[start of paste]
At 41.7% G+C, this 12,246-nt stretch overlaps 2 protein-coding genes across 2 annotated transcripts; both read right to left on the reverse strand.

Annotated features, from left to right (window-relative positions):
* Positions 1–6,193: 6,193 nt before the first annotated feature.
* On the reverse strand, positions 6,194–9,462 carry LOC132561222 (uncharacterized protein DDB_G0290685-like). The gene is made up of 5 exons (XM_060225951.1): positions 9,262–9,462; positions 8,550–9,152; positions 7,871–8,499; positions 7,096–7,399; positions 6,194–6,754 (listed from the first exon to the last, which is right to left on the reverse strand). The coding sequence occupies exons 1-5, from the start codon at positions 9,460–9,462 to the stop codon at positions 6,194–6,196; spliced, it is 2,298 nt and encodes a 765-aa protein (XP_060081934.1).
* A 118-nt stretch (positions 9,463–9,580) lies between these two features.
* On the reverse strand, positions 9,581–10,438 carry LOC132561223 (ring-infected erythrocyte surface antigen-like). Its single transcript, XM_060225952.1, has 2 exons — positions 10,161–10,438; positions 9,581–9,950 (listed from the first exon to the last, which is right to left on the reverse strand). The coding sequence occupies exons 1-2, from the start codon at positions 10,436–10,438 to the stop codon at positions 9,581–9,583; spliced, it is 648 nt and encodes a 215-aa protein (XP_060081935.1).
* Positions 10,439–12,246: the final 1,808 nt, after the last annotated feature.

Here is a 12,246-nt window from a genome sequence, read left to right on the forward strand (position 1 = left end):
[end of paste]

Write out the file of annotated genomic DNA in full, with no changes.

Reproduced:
At 41.7% G+C, this 12,246-nt stretch overlaps 2 protein-coding genes across 2 annotated transcripts; both read right to left on the reverse strand.

Annotated features, from left to right (window-relative positions):
* Positions 1–6,193: 6,193 nt before the first annotated feature.
* On the reverse strand, positions 6,194–9,462 carry LOC132561222 (uncharacterized protein DDB_G0290685-like). The gene is made up of 5 exons (XM_060225951.1): positions 9,262–9,462; positions 8,550–9,152; positions 7,871–8,499; positions 7,096–7,399; positions 6,194–6,754 (listed from the first exon to the last, which is right to left on the reverse strand). The coding sequence occupies exons 1-5, from the start codon at positions 9,460–9,462 to the stop codon at positions 6,194–6,196; spliced, it is 2,298 nt and encodes a 765-aa protein (XP_060081934.1).
* A 118-nt stretch (positions 9,463–9,580) lies between these two features.
* On the reverse strand, positions 9,581–10,438 carry LOC132561223 (ring-infected erythrocyte surface antigen-like). Its single transcript, XM_060225952.1, has 2 exons — positions 10,161–10,438; positions 9,581–9,950 (listed from the first exon to the last, which is right to left on the reverse strand). The coding sequence occupies exons 1-2, from the start codon at positions 10,436–10,438 to the stop codon at positions 9,581–9,583; spliced, it is 648 nt and encodes a 215-aa protein (XP_060081935.1).
* Positions 10,439–12,246: the final 1,808 nt, after the last annotated feature.

Here is a 12,246-nt window from a genome sequence, read left to right on the forward strand (position 1 = left end):